Many theologians say that the finite mind cannot grasp the infinite. I am not so eager to put such a restriction on the mind until we know its nature better, but I think that they are right in this regard: the great unknown Truth, or the Infinite, will never be proven with words.
Likewise, I do not expect to prove that London exists with words, but with words I can chart a course that will bring all to London. So I set about writing this down without any attempt to define or prove.
In the quest we may wander through a thicket ... we may get lost in a morass ... walk aside to avoid a tree ... may stray considerably ... but the alternative is futility ... to live until death in the thicket.
It might be granted that nothing is proven, and that for man to waste his lifetime plotting paths out of ignorance is futile. But even the futilist does things, and thus against his own reasoning. Suicide, the proper termination of a futile life, is seemingly futile also, unless we are sure we are spiting the gods.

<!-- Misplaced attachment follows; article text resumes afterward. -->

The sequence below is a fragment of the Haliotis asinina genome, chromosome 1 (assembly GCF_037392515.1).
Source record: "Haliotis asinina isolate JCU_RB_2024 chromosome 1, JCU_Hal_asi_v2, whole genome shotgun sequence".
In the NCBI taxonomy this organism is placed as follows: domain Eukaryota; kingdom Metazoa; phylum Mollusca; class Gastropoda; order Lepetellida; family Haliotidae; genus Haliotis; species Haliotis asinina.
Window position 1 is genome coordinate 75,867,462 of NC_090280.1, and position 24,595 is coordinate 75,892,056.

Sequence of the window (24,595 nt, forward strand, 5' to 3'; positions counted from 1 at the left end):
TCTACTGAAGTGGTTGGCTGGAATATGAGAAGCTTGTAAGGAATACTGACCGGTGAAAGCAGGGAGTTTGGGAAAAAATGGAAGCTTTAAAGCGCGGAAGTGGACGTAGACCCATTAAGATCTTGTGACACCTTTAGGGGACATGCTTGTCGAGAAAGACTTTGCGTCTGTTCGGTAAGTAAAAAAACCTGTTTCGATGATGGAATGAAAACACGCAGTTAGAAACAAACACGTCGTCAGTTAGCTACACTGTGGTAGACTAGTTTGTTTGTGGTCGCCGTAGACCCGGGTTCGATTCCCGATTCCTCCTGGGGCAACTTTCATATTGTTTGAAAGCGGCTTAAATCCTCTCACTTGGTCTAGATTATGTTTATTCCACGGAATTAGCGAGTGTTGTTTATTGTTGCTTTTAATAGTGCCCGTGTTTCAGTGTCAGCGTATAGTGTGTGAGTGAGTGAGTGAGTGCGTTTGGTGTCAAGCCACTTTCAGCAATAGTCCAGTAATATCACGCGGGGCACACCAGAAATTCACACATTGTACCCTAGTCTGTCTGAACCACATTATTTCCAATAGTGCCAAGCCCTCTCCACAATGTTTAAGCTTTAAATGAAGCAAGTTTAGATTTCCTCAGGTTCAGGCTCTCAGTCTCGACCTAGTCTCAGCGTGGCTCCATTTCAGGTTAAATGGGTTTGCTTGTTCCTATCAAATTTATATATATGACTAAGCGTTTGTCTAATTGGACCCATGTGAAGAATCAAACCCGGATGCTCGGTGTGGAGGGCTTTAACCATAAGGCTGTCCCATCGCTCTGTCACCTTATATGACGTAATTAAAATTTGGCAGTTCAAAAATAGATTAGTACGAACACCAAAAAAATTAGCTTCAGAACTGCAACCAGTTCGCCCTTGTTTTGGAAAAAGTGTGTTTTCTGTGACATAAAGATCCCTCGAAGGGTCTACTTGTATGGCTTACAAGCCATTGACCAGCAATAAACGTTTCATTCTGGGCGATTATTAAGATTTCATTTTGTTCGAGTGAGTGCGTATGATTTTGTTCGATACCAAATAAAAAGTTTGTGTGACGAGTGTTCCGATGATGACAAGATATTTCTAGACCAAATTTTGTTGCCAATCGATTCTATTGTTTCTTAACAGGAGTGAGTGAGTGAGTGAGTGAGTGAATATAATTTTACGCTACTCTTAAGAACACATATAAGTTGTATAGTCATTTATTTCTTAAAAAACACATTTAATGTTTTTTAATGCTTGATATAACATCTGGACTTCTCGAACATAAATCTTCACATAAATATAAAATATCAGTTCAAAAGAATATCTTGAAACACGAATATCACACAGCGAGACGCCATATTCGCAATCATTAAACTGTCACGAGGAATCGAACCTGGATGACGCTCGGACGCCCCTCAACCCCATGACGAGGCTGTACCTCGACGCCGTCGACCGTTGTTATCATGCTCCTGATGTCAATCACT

Foolish action is not commendable. The only reasonable life is one that is governed by the most consistent reasoning.
It is possible that our thoughts and actions may be imposed on us: by mores, environment, heredity and desire. Or totally by a God. But neither of such is proven, and until we are absolutely sure that we are robots we should act as though we are free, and some of us will be impelled to seek for individuality and survival.
If we are irrevocable automatons then we cannot think, nor act, nor prove anything. Any life in the future will also be automatic as far as we are concerned, so our so-called salvations will also be fixed, and we will have nothing to lose by our speculations.
If we are not utter robots, but merely slaves, we will have little proof of our escape from slavery and darkness until the dungeon is pierced, since we have never yet been on the outside. We must speculate about the first rock to remove in the dungeon wall.
If we are to institute a plan it can only be a system of eliminating the unlikely ifs and holding fast to the likely ifs until they become unlikely. This is a system of reasoning.
I hold that we must admit that which we are before we can advance. If we do not know ourselves we must admit that which is possible concerning ourselves, eventually narrowing down the more possible away from the less possible.